Rural Entrepreneurship, Innovation, and Technology: Narratives From the Italian AgriFood Startup Ecosystem

Rural Entrepreneurship, Innovation, and Technology: Narratives From the Italian AgriFood Startup Ecosystem

Teresa Graziano
DOI: 10.4018/978-1-5225-9837-4.ch017
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Innovative startups, namely newly-created, innovation-based companies, are regarded as drivers of local development in addition to mirroring the entrepreneurial attitude of a local innovation ecosystem. However, “smart” and “startups” have become “buzzy” words, often used as labels to attract new investors and/or high-profile residents, namely in urban contexts. Although often depicted as marginalized, rural areas are not new to innovation. Agriculture and food technologies have enormous potential in terms of sustainable food production, provision, and protection of rural areas. As a result, it is interesting to evaluate to what extent the rhetoric of the “startup effect” also affects rural areas, traditionally depicted as marginalized. Thus, the chapter scrutinizes the narratives about the “startup effect” in the Italian Agrifood sector, and explores the relations among innovative AgriFood startups, rural milieu, and local entrepreneurial ecosystem from an Economic Geography perspective.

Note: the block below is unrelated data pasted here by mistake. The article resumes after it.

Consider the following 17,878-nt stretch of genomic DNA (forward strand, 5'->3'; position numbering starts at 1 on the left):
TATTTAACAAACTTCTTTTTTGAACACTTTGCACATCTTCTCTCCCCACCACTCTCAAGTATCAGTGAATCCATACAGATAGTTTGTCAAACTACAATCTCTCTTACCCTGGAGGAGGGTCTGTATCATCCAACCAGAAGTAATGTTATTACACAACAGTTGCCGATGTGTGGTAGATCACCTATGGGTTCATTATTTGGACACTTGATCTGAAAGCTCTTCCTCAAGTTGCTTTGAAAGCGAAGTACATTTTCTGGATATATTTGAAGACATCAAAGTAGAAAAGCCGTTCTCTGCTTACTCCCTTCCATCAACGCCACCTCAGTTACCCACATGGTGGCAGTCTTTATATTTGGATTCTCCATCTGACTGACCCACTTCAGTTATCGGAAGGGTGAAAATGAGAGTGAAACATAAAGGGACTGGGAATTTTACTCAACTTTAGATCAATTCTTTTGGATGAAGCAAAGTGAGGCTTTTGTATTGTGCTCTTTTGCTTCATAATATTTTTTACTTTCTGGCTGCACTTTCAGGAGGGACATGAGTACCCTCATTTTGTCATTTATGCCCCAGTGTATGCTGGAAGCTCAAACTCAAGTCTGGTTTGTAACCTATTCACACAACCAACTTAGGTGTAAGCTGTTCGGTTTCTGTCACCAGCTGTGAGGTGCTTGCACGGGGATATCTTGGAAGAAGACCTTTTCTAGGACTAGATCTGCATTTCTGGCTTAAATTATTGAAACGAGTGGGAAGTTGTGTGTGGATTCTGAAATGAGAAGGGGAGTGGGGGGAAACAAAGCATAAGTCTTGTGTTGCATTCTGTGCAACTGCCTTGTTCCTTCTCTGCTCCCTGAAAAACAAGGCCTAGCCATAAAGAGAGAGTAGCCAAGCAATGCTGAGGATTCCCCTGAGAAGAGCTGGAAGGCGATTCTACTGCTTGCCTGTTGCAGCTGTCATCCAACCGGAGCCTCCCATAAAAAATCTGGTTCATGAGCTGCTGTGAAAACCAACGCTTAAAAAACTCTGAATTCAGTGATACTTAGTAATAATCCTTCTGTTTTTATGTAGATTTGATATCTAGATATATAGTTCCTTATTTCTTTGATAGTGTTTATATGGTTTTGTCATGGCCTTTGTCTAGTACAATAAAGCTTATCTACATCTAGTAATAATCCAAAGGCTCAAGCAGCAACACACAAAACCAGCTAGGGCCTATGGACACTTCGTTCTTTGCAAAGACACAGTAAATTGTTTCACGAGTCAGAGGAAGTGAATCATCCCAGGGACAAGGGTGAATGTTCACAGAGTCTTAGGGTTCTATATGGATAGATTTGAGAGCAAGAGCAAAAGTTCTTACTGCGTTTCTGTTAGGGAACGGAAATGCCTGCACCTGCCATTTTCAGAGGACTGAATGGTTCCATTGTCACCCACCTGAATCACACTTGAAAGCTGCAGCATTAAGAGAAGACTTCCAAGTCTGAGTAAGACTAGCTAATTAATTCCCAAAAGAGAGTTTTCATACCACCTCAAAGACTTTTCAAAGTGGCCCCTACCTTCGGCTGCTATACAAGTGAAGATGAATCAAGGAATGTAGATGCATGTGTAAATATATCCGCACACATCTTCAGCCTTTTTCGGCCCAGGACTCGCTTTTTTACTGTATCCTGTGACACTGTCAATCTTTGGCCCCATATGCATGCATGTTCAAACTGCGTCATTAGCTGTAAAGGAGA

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Startups And Technology-Driven Innovation For Rural Development: Beyond The (Apparent) Oxymoron

The current digital revolution across the globe has not implied an even distribution of Web access possibilities, by fostering new kinds of socio-economic polarization as well as shaping new inequalities (Graham, 2011; Philip et al., 2015; Riddlesden & Singleton, 2014). Furthermore, the growing diffusion of smart technologies has been fostering new kinds of clusterization, based on technological infrastructures concentration, mostly in urban areas. As Graham and Marvin (2001) put it, this is the result of “splintering urbanism” which has been at the core of urban theories such as the Florida’s creative visions underpinning the idea that city is the innovative milieu par excellence.

As far as rural areas are concerned, Roberts et al. (2017) underline how they are often described as passive, regarded as the antithetical pole of a dialectic where urban areas are, on the contrary, active and fully inserted in global networks. Due to the pervasiveness of the current digital Revolution and as ICTs become an integral, sometimes invisible, aspect even of rural areas, several researches have increasingly evaluating the role of the so-called triple helix digital divide (broadband connectivity, skills, uptake) in marginal areas such as the rural ones.

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